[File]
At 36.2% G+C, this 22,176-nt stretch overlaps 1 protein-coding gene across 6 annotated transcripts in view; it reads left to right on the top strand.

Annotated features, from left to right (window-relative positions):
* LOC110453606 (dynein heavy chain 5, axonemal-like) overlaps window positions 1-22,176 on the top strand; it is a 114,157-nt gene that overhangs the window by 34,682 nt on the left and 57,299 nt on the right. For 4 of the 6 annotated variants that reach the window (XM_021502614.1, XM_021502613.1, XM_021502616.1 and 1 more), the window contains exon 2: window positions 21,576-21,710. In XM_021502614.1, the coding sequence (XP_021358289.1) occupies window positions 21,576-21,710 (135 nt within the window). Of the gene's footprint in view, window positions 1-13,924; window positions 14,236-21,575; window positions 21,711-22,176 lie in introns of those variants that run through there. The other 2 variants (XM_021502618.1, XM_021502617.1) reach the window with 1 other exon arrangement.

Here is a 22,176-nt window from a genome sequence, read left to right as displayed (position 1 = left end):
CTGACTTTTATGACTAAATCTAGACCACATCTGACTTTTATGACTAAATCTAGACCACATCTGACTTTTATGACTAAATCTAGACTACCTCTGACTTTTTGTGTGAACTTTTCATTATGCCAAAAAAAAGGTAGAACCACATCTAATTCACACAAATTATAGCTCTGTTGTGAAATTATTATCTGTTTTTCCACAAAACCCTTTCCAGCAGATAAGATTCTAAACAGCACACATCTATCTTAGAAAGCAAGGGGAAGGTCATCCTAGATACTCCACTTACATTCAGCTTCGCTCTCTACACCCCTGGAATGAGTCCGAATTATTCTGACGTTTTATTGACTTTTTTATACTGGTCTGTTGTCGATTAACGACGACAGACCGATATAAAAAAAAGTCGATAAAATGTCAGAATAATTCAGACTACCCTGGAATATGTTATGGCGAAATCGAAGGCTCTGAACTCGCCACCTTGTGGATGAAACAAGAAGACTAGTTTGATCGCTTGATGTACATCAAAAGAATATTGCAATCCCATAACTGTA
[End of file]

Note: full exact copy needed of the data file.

At 36.2% G+C, this 22,176-nt stretch overlaps 1 protein-coding gene across 6 annotated transcripts in view; it reads left to right on the top strand.

Annotated features, from left to right (window-relative positions):
* LOC110453606 (dynein heavy chain 5, axonemal-like) overlaps window positions 1-22,176 on the top strand; it is a 114,157-nt gene that overhangs the window by 34,682 nt on the left and 57,299 nt on the right. For 4 of the 6 annotated variants that reach the window (XM_021502614.1, XM_021502613.1, XM_021502616.1 and 1 more), the window contains exon 2: window positions 21,576-21,710. In XM_021502614.1, the coding sequence (XP_021358289.1) occupies window positions 21,576-21,710 (135 nt within the window). Of the gene's footprint in view, window positions 1-13,924; window positions 14,236-21,575; window positions 21,711-22,176 lie in introns of those variants that run through there. The other 2 variants (XM_021502618.1, XM_021502617.1) reach the window with 1 other exon arrangement.

Here is a 22,176-nt window from a genome sequence, read left to right as displayed (position 1 = left end):
CTGACTTTTATGACTAAATCTAGACCACATCTGACTTTTATGACTAAATCTAGACCACATCTGACTTTTATGACTAAATCTAGACTACCTCTGACTTTTTGTGTGAACTTTTCATTATGCCAAAAAAAAGGTAGAACCACATCTAATTCACACAAATTATAGCTCTGTTGTGAAATTATTATCTGTTTTTCCACAAAACCCTTTCCAGCAGATAAGATTCTAAACAGCACACATCTATCTTAGAAAGCAAGGGGAAGGTCATCCTAGATACTCCACTTACATTCAGCTTCGCTCTCTACACCCCTGGAATGAGTCCGAATTATTCTGACGTTTTATTGACTTTTTTATACTGGTCTGTTGTCGATTAACGACGACAGACCGATATAAAAAAAAGTCGATAAAATGTCAGAATAATTCAGACTACCCTGGAATATGTTATGGCGAAATCGAAGGCTCTGAACTCGCCACCTTGTGGATGAAACAAGAAGACTAGTTTGATCGCTTGATGTACATCAAAAGAATATTGCAATCCCATAACTGTA